Keeping in mind RKL at 14nm runs hot and very likely thermally limited and has a single AVX512-FMA unit. Future processors at 10nm will perform much better. In any case RKL is much more performant with AVX512.

Note*: using AVX512-IFMA extension.

BenchCrypt Crypto SHA2-256 (GB/s) 33.56 [+2.46x] 13.67 16.24 Heavy compute shows the power of AVX512 – it’s almost 2.5x faster.
BenchCrypt Crypto SHA1 (GB/s) 38.84 [+42%] 27.43 28.61 Less compute reduces the benefit to 42% – likely due to memory bandwidth limitation.
BenchCrypt Crypto SHA2-512 (GB/s) 22.88 [+2.2x] 10.32 64-bit integer workload is over 2x faster with AVX512.
With heavy compute integer workload, we see AVX512 over 2x faster than old AVX – a significant result. It’s only when we hit memory bandwidth limitations (using same memory speed) the improvement reduces – we need higher speed memory.

Despite core improvements, it is clear RKL with less cores would not beat CML nor AMD competition without AVX512.

BenchScience SGEMM (GFLOPS) float/FP32 460 [+14%] 405 575 FP32 GEMM sees only 14% improvement, need optimisation
BenchScience DGEMM (GFLOPS) double/FP64 293 [+58%] 186 215 Changing to FP64 we see a healthy 58% improvement.
BenchScience SFFT (GFLOPS) float/FP32 22 [-5%] 23.25 25.43 We see a regression here that needs optimisation.
BenchScience DFFT (GFLOPS) double/FP64 14.43 [+33%] 10.89 12.46 With FP64 we again see a good 33% improvement.
BenchScience SNBODY (GFLOPS) float/FP32 616 [+2%] 605 657 Again we only see a minor 2% improvement – further optimisation needed.
BenchScience DNBODY (GFLOPS) double/FP64 190 [+3%] 184 222 With FP64 we again see a minor improvement.
With complex SIMD code – not written in assembler, it seems there is *still* some work to be done just as we say many years back with SKL-X. Memory bound algorithms with many dependencies need careful optimisation to take advantage of AVX512.
CPU Image Processing Blur (3×3) Filter (MPix/s) 5,210 [+69%] 3,080 3,337 We start well here with AVX512 69% faster with float FP32 workload.
CPU Image Processing Sharpen (5×5) Filter (MPix/s) 2,439 [+86%] 1,310 1,318 Same algorithm but more shared data improves by 86%.
CPU Image Processing Motion-Blur (7×7) Filter (MPix/s) 1,246 [+94%] 641 676 Again same algorithm but even more data shared bring 2x improvement.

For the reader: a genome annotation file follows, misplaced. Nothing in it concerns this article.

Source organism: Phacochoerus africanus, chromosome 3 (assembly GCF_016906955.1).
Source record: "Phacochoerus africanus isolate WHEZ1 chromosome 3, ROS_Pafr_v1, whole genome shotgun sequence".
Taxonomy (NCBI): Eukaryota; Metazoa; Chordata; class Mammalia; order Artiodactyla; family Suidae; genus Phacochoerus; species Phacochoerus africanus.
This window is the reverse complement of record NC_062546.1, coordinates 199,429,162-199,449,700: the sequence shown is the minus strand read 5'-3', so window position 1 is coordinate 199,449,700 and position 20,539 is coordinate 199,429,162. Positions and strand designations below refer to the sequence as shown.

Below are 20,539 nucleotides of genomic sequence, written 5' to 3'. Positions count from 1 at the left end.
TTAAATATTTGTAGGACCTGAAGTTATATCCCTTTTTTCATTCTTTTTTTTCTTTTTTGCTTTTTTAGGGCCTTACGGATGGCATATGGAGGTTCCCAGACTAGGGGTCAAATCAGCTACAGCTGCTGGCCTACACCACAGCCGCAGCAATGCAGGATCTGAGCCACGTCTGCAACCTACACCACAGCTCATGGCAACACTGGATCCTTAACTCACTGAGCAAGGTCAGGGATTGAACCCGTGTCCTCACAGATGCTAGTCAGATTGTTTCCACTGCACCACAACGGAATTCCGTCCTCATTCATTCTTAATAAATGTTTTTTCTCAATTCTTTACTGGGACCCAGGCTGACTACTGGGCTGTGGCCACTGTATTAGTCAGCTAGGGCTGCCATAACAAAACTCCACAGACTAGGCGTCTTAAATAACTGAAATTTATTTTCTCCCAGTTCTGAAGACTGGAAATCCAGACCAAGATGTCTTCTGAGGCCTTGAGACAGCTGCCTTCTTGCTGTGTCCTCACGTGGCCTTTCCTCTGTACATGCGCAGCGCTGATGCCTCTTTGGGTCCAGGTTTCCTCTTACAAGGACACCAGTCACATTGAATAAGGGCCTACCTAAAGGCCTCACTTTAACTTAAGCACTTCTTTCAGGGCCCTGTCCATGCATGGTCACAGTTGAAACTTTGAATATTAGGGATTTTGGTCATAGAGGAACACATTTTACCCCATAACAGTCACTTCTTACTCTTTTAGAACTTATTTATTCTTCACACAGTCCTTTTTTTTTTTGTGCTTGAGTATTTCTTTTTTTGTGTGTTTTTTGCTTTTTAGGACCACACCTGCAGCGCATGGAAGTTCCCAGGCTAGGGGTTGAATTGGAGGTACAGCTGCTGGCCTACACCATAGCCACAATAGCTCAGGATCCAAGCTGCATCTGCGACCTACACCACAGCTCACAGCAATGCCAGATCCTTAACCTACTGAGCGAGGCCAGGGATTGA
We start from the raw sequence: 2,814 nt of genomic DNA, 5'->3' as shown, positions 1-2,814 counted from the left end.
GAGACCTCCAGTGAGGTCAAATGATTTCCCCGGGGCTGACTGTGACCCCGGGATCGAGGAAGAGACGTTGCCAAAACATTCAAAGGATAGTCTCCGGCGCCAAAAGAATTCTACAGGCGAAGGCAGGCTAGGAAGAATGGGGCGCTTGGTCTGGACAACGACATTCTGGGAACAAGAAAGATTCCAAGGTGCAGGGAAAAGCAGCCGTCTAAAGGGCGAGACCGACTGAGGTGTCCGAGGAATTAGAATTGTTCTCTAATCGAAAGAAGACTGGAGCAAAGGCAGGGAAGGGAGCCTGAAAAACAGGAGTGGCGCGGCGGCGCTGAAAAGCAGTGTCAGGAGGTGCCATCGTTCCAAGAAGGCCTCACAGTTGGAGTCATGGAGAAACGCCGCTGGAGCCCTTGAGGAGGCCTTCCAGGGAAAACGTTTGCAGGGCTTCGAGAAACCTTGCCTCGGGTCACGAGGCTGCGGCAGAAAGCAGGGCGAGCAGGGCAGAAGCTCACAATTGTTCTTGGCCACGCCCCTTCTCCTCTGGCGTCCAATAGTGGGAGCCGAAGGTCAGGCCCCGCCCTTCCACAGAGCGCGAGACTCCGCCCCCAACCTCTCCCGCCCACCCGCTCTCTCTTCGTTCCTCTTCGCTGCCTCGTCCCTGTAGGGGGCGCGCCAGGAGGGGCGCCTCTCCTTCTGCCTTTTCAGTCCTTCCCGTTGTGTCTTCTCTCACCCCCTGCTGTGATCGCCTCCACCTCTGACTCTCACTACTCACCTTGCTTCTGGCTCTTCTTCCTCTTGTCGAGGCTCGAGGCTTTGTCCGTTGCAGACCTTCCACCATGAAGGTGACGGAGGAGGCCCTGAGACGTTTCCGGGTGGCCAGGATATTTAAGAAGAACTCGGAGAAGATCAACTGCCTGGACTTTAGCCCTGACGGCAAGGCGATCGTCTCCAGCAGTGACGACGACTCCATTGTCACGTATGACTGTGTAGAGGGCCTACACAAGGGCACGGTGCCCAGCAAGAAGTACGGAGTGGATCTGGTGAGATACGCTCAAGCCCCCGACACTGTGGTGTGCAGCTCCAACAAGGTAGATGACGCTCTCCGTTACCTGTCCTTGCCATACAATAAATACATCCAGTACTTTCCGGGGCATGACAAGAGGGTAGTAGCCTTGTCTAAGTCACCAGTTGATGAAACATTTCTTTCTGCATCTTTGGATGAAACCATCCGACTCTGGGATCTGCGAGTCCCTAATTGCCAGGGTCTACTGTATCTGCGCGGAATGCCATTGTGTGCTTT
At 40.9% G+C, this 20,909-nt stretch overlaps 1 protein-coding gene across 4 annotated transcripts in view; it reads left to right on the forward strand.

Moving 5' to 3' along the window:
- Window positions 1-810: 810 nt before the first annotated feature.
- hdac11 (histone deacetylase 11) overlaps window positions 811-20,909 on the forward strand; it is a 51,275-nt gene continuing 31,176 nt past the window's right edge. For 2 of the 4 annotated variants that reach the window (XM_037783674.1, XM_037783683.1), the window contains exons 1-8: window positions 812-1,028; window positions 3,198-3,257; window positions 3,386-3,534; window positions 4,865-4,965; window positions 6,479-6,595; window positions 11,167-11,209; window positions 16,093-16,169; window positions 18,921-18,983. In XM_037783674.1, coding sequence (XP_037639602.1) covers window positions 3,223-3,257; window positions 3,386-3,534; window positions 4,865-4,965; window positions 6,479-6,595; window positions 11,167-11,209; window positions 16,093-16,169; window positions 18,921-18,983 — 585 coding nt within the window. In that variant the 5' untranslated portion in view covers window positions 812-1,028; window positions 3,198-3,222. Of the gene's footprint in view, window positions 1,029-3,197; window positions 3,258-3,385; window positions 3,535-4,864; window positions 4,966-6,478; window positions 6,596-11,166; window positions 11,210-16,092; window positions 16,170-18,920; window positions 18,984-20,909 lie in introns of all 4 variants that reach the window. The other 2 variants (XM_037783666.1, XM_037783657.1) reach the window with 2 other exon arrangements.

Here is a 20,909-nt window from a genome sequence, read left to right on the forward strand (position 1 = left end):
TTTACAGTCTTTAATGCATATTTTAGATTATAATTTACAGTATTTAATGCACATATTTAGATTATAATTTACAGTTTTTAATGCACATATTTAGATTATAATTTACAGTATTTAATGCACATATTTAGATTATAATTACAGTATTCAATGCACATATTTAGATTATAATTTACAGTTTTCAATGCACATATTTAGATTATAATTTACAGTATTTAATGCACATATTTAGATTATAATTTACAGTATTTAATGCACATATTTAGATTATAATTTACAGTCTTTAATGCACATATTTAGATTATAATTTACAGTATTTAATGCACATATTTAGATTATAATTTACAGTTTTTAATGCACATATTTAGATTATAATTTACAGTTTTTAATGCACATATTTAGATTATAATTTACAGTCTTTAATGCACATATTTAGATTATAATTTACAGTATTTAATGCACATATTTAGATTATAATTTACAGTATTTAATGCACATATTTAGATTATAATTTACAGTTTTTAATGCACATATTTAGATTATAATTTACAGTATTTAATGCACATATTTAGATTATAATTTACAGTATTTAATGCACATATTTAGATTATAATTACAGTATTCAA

CPU Image Processing Edge Detection (2*5×5) Sobel Filter (MPix/s) 1,984 [+98%] 1,000 1,137 Using two buffers retains the 2x speed improvement.
CPU Image Processing Noise Removal (5×5) Median Filter (MPix/s) 305 [+3.46x] 88.1 102 This algorithms loves AVX512, it’s almost 3.5x faster!
CPU Image Processing Oil Painting Quantise Filter (MPix/s) 84.37 [+59%] 52.9 56.43 Using the new scatter/gather in AVX512 brings 60% improvement.
CPU Image Processing Diffusion Randomise (XorShift) Filter (MPix/s) 4,728 [+12%] 4,210 4,724 A 64-bit integer workload only brings 12% improvement.
CPU Image Processing Marbling Perlin Noise 2D Filter (MPix/s) 1,022 [+39%] 737 800 Again loads of gathers brings 40% performance.
Image processing just loves SIMD and here AVX512 again brings massive performance increases of 40% to 3.5x, with the new scatter/gather instructions proving especially useful – even when  limited by memory latency.

There is no question that for image processing tasks, AVX512 is a winner.

SiSoftware Official Ranker Scores

Final Thoughts / Conclusions

Summary: AVX512 is ~40% faster than AVX2/FMA3 on RocketLake!

Despite RKL on 14nm and being power limited (just like SKL-X before it due to its high power consumption) which is especially an issue in AVX512 mode – there is no question, across algorithms there is no question that RKL performs much better due to AVX512 and will benefit greatly from software updated to use it.

With AVX512 now available across platforms (server/workstation, mobile, desktop) there is no question that just about all modern software will *have to* be updated to use it – which generally is not a difficult task. Further optimisations taking advantage of specific extensions (e.g. IFMA, VNNI, etc.) will yield far higher improvements. Here, at SiSoftware, are very much looking to optimise our benchmarks further.

It is likely that future processors, e.g. “AlderLake” (ADL) on 10nm that will not be power limited, allowing them to sustain higher turbo speeds – will perform even better on AVX512 code. Thus there is no question that AVX512 is here to stay and get even more extensions.

Here is to the next processors!